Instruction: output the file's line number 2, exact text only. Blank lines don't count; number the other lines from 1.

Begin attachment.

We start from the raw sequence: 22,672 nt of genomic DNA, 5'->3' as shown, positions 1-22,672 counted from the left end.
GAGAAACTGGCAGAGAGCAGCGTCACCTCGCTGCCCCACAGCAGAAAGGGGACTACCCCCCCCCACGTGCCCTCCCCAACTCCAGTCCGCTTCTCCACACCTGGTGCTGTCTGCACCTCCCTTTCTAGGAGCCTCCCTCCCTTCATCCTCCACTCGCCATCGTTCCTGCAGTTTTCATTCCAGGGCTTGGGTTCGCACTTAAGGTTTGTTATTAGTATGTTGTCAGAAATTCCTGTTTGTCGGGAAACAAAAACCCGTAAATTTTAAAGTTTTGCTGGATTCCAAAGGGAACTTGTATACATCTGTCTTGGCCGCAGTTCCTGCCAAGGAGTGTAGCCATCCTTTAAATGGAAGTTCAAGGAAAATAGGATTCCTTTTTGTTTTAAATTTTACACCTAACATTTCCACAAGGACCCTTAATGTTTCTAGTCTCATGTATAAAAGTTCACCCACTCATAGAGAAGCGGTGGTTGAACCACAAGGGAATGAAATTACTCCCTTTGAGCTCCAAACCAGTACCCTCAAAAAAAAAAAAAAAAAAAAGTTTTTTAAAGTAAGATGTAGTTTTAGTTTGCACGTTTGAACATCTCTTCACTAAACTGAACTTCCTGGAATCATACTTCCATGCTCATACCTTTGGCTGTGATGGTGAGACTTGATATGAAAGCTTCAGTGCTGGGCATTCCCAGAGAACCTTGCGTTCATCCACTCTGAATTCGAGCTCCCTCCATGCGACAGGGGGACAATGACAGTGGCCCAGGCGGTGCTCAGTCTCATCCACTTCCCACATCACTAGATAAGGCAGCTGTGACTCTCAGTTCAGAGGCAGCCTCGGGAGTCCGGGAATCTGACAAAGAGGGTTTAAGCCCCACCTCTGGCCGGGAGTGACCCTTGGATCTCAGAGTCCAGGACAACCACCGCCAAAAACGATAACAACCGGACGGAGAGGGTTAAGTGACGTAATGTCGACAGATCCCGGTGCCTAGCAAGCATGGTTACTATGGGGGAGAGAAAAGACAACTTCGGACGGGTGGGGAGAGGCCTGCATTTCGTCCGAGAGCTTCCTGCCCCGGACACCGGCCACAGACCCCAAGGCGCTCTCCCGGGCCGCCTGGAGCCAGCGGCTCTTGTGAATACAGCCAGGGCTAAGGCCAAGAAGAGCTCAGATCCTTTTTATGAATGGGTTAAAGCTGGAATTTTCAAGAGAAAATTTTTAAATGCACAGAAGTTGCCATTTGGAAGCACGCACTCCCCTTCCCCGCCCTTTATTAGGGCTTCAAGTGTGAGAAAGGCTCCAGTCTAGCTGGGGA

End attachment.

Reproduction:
GAGAAACTGGCAGAGAGCAGCGTCACCTCGCTGCCCCACAGCAGAAAGGGGACTACCCCCCCCCACGTGCCCTCCCCAACTCCAGTCCGCTTCTCCACACCTGGTGCTGTCTGCACCTCCCTTTCTAGGAGCCTCCCTCCCTTCATCCTCCACTCGCCATCGTTCCTGCAGTTTTCATTCCAGGGCTTGGGTTCGCACTTAAGGTTTGTTATTAGTATGTTGTCAGAAATTCCTGTTTGTCGGGAAACAAAAACCCGTAAATTTTAAAGTTTTGCTGGATTCCAAAGGGAACTTGTATACATCTGTCTTGGCCGCAGTTCCTGCCAAGGAGTGTAGCCATCCTTTAAATGGAAGTTCAAGGAAAATAGGATTCCTTTTTGTTTTAAATTTTACACCTAACATTTCCACAAGGACCCTTAATGTTTCTAGTCTCATGTATAAAAGTTCACCCACTCATAGAGAAGCGGTGGTTGAACCACAAGGGAATGAAATTACTCCCTTTGAGCTCCAAACCAGTACCCTCAAAAAAAAAAAAAAAAAAAAGTTTTTTAAAGTAAGATGTAGTTTTAGTTTGCACGTTTGAACATCTCTTCACTAAACTGAACTTCCTGGAATCATACTTCCATGCTCATACCTTTGGCTGTGATGGTGAGACTTGATATGAAAGCTTCAGTGCTGGGCATTCCCAGAGAACCTTGCGTTCATCCACTCTGAATTCGAGCTCCCTCCATGCGACAGGGGGACAATGACAGTGGCCCAGGCGGTGCTCAGTCTCATCCACTTCCCACATCACTAGATAAGGCAGCTGTGACTCTCAGTTCAGAGGCAGCCTCGGGAGTCCGGGAATCTGACAAAGAGGGTTTAAGCCCCACCTCTGGCCGGGAGTGACCCTTGGATCTCAGAGTCCAGGACAACCACCGCCAAAAACGATAACAACCGGACGGAGAGGGTTAAGTGACGTAATGTCGACAGATCCCGGTGCCTAGCAAGCATGGTTACTATGGGGGAGAGAAAAGACAACTTCGGACGGGTGGGGAGAGGCCTGCATTTCGTCCGAGAGCTTCCTGCCCCGGACACCGGCCACAGACCCCAAGGCGCTCTCCCGGGCCGCCTGGAGCCAGCGGCTCTTGTGAATACAGCCAGGGCTAAGGCCAAGAAGAGCTCAGATCCTTTTTATGAATGGGTTAAAGCTGGAATTTTCAAGAGAAAATTTTTAAATGCACAGAAGTTGCCATTTGGAAGCACGCACTCCCCTTCCCCGCCCTTTATTAGGGCTTCAAGTGTGAGAAAGGCTCCAGTCTAGCTGGGGA